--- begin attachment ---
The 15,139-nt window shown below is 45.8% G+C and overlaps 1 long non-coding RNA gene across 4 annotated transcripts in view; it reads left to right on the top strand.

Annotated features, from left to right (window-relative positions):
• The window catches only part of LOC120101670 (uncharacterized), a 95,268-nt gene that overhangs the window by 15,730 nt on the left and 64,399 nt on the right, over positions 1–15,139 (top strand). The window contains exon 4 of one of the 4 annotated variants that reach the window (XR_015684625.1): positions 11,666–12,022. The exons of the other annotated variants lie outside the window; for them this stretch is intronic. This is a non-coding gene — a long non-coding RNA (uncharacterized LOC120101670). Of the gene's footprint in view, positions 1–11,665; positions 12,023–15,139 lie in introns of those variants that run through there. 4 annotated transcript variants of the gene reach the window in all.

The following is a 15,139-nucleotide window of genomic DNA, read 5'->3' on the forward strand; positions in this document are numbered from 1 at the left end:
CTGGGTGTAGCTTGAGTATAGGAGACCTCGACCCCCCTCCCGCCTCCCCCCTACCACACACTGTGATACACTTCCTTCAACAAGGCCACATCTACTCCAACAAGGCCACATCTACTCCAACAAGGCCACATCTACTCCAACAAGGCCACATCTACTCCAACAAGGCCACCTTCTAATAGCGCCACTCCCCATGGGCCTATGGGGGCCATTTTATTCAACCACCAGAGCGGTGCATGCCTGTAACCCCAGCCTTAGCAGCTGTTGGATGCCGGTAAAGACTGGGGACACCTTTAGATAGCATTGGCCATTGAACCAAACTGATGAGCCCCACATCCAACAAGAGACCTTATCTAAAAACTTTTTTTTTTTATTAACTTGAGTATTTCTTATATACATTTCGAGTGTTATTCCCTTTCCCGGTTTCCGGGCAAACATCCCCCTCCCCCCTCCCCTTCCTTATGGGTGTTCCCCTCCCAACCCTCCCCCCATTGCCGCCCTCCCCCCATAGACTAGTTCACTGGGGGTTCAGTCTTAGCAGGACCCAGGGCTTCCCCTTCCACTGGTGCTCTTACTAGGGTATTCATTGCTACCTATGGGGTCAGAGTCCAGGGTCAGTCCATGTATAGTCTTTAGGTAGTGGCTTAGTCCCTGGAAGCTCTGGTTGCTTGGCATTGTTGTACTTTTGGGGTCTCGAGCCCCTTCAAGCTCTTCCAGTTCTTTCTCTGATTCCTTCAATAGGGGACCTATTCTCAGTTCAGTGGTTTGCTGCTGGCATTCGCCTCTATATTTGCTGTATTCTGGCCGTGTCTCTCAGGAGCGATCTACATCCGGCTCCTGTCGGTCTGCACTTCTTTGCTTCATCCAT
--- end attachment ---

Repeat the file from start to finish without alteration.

The 15,139-nt window shown below is 45.8% G+C and overlaps 1 long non-coding RNA gene across 4 annotated transcripts in view; it reads left to right on the top strand.

Annotated features, from left to right (window-relative positions):
• The window catches only part of LOC120101670 (uncharacterized), a 95,268-nt gene that overhangs the window by 15,730 nt on the left and 64,399 nt on the right, over positions 1–15,139 (top strand). The window contains exon 4 of one of the 4 annotated variants that reach the window (XR_015684625.1): positions 11,666–12,022. The exons of the other annotated variants lie outside the window; for them this stretch is intronic. This is a non-coding gene — a long non-coding RNA (uncharacterized LOC120101670). Of the gene's footprint in view, positions 1–11,665; positions 12,023–15,139 lie in introns of those variants that run through there. 4 annotated transcript variants of the gene reach the window in all.

The following is a 15,139-nucleotide window of genomic DNA, read 5'->3' on the forward strand; positions in this document are numbered from 1 at the left end:
CTGGGTGTAGCTTGAGTATAGGAGACCTCGACCCCCCTCCCGCCTCCCCCCTACCACACACTGTGATACACTTCCTTCAACAAGGCCACATCTACTCCAACAAGGCCACATCTACTCCAACAAGGCCACATCTACTCCAACAAGGCCACATCTACTCCAACAAGGCCACCTTCTAATAGCGCCACTCCCCATGGGCCTATGGGGGCCATTTTATTCAACCACCAGAGCGGTGCATGCCTGTAACCCCAGCCTTAGCAGCTGTTGGATGCCGGTAAAGACTGGGGACACCTTTAGATAGCATTGGCCATTGAACCAAACTGATGAGCCCCACATCCAACAAGAGACCTTATCTAAAAACTTTTTTTTTTTATTAACTTGAGTATTTCTTATATACATTTCGAGTGTTATTCCCTTTCCCGGTTTCCGGGCAAACATCCCCCTCCCCCCTCCCCTTCCTTATGGGTGTTCCCCTCCCAACCCTCCCCCCATTGCCGCCCTCCCCCCATAGACTAGTTCACTGGGGGTTCAGTCTTAGCAGGACCCAGGGCTTCCCCTTCCACTGGTGCTCTTACTAGGGTATTCATTGCTACCTATGGGGTCAGAGTCCAGGGTCAGTCCATGTATAGTCTTTAGGTAGTGGCTTAGTCCCTGGAAGCTCTGGTTGCTTGGCATTGTTGTACTTTTGGGGTCTCGAGCCCCTTCAAGCTCTTCCAGTTCTTTCTCTGATTCCTTCAATAGGGGACCTATTCTCAGTTCAGTGGTTTGCTGCTGGCATTCGCCTCTATATTTGCTGTATTCTGGCCGTGTCTCTCAGGAGCGATCTACATCCGGCTCCTGTCGGTCTGCACTTCTTTGCTTCATCCAT